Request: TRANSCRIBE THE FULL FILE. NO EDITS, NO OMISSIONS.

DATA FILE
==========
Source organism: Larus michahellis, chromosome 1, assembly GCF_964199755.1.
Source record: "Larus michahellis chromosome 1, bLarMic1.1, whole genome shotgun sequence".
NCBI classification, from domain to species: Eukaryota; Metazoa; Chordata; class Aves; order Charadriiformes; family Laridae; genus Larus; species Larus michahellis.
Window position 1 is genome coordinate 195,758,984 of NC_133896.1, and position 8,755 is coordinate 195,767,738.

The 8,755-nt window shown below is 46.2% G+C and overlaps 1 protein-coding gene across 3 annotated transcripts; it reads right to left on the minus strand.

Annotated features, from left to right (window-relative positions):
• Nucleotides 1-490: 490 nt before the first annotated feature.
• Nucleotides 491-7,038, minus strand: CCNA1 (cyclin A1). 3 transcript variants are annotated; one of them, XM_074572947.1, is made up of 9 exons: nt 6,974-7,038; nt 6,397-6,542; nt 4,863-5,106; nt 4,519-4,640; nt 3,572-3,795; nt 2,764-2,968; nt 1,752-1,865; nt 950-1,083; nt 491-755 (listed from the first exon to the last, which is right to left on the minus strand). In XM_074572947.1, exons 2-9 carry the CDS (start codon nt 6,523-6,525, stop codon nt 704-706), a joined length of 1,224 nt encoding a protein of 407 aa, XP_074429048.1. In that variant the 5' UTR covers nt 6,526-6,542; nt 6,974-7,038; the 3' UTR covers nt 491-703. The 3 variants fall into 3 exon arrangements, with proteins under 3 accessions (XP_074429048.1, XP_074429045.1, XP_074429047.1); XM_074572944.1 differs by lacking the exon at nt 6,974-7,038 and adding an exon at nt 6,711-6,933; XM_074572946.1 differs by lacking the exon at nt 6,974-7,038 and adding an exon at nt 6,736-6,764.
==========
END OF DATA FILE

Source organism: Larus michahellis, chromosome 1, assembly GCF_964199755.1.
Source record: "Larus michahellis chromosome 1, bLarMic1.1, whole genome shotgun sequence".
NCBI classification, from domain to species: Eukaryota; Metazoa; Chordata; class Aves; order Charadriiformes; family Laridae; genus Larus; species Larus michahellis.
Window position 1 is genome coordinate 195,758,984 of NC_133896.1, and position 8,755 is coordinate 195,767,738.

The 8,755-nt window shown below is 46.2% G+C and overlaps 1 protein-coding gene across 3 annotated transcripts; it reads right to left on the minus strand.

Annotated features, from left to right (window-relative positions):
• Nucleotides 1-490: 490 nt before the first annotated feature.
• Nucleotides 491-7,038, minus strand: CCNA1 (cyclin A1). 3 transcript variants are annotated; one of them, XM_074572947.1, is made up of 9 exons: nt 6,974-7,038; nt 6,397-6,542; nt 4,863-5,106; nt 4,519-4,640; nt 3,572-3,795; nt 2,764-2,968; nt 1,752-1,865; nt 950-1,083; nt 491-755 (listed from the first exon to the last, which is right to left on the minus strand). In XM_074572947.1, exons 2-9 carry the CDS (start codon nt 6,523-6,525, stop codon nt 704-706), a joined length of 1,224 nt encoding a protein of 407 aa, XP_074429048.1. In that variant the 5' UTR covers nt 6,526-6,542; nt 6,974-7,038; the 3' UTR covers nt 491-703. The 3 variants fall into 3 exon arrangements, with proteins under 3 accessions (XP_074429048.1, XP_074429045.1, XP_074429047.1); XM_074572944.1 differs by lacking the exon at nt 6,974-7,038 and adding an exon at nt 6,711-6,933; XM_074572946.1 differs by lacking the exon at nt 6,974-7,038 and adding an exon at nt 6,736-6,764.